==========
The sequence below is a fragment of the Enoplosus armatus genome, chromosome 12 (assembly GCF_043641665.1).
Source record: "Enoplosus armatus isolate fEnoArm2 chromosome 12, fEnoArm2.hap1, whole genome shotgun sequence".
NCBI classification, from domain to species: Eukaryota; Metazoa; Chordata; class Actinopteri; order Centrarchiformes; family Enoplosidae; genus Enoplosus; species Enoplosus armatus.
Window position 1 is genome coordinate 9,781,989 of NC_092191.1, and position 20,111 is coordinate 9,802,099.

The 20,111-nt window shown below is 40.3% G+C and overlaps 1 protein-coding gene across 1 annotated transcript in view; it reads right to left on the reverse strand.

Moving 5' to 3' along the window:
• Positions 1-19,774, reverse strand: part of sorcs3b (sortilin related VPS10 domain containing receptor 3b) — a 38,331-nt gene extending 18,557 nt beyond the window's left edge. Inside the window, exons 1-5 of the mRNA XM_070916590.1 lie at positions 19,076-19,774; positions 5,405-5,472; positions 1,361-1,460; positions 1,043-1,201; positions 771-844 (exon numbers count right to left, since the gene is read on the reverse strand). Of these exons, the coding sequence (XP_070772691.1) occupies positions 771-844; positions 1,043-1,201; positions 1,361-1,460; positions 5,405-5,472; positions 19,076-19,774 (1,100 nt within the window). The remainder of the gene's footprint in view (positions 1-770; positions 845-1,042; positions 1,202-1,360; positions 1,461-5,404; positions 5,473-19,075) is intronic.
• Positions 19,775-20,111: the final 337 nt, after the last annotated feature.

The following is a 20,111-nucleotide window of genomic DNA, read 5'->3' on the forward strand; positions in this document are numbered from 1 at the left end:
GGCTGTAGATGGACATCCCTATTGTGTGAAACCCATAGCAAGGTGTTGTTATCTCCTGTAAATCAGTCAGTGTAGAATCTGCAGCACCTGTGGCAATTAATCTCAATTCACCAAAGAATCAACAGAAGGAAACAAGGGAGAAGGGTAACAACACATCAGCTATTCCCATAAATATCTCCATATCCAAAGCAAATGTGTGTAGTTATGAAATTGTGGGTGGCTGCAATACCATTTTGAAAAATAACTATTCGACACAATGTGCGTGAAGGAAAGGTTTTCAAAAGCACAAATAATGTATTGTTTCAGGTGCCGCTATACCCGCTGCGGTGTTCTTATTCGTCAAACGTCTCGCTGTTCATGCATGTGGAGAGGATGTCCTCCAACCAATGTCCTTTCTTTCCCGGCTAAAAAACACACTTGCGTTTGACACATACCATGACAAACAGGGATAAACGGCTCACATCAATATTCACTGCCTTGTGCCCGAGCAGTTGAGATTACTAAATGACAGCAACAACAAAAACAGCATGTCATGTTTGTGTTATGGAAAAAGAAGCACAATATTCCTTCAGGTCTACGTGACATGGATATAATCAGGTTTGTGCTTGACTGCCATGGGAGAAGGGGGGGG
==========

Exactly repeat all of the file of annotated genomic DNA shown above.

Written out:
The sequence below is a fragment of the Enoplosus armatus genome, chromosome 12 (assembly GCF_043641665.1).
Source record: "Enoplosus armatus isolate fEnoArm2 chromosome 12, fEnoArm2.hap1, whole genome shotgun sequence".
NCBI classification, from domain to species: Eukaryota; Metazoa; Chordata; class Actinopteri; order Centrarchiformes; family Enoplosidae; genus Enoplosus; species Enoplosus armatus.
Window position 1 is genome coordinate 9,781,989 of NC_092191.1, and position 20,111 is coordinate 9,802,099.

The 20,111-nt window shown below is 40.3% G+C and overlaps 1 protein-coding gene across 1 annotated transcript in view; it reads right to left on the reverse strand.

Moving 5' to 3' along the window:
• Positions 1-19,774, reverse strand: part of sorcs3b (sortilin related VPS10 domain containing receptor 3b) — a 38,331-nt gene extending 18,557 nt beyond the window's left edge. Inside the window, exons 1-5 of the mRNA XM_070916590.1 lie at positions 19,076-19,774; positions 5,405-5,472; positions 1,361-1,460; positions 1,043-1,201; positions 771-844 (exon numbers count right to left, since the gene is read on the reverse strand). Of these exons, the coding sequence (XP_070772691.1) occupies positions 771-844; positions 1,043-1,201; positions 1,361-1,460; positions 5,405-5,472; positions 19,076-19,774 (1,100 nt within the window). The remainder of the gene's footprint in view (positions 1-770; positions 845-1,042; positions 1,202-1,360; positions 1,461-5,404; positions 5,473-19,075) is intronic.
• Positions 19,775-20,111: the final 337 nt, after the last annotated feature.

The following is a 20,111-nucleotide window of genomic DNA, read 5'->3' on the forward strand; positions in this document are numbered from 1 at the left end:
GGCTGTAGATGGACATCCCTATTGTGTGAAACCCATAGCAAGGTGTTGTTATCTCCTGTAAATCAGTCAGTGTAGAATCTGCAGCACCTGTGGCAATTAATCTCAATTCACCAAAGAATCAACAGAAGGAAACAAGGGAGAAGGGTAACAACACATCAGCTATTCCCATAAATATCTCCATATCCAAAGCAAATGTGTGTAGTTATGAAATTGTGGGTGGCTGCAATACCATTTTGAAAAATAACTATTCGACACAATGTGCGTGAAGGAAAGGTTTTCAAAAGCACAAATAATGTATTGTTTCAGGTGCCGCTATACCCGCTGCGGTGTTCTTATTCGTCAAACGTCTCGCTGTTCATGCATGTGGAGAGGATGTCCTCCAACCAATGTCCTTTCTTTCCCGGCTAAAAAACACACTTGCGTTTGACACATACCATGACAAACAGGGATAAACGGCTCACATCAATATTCACTGCCTTGTGCCCGAGCAGTTGAGATTACTAAATGACAGCAACAACAAAAACAGCATGTCATGTTTGTGTTATGGAAAAAGAAGCACAATATTCCTTCAGGTCTACGTGACATGGATATAATCAGGTTTGTGCTTGACTGCCATGGGAGAAGGGGGGGG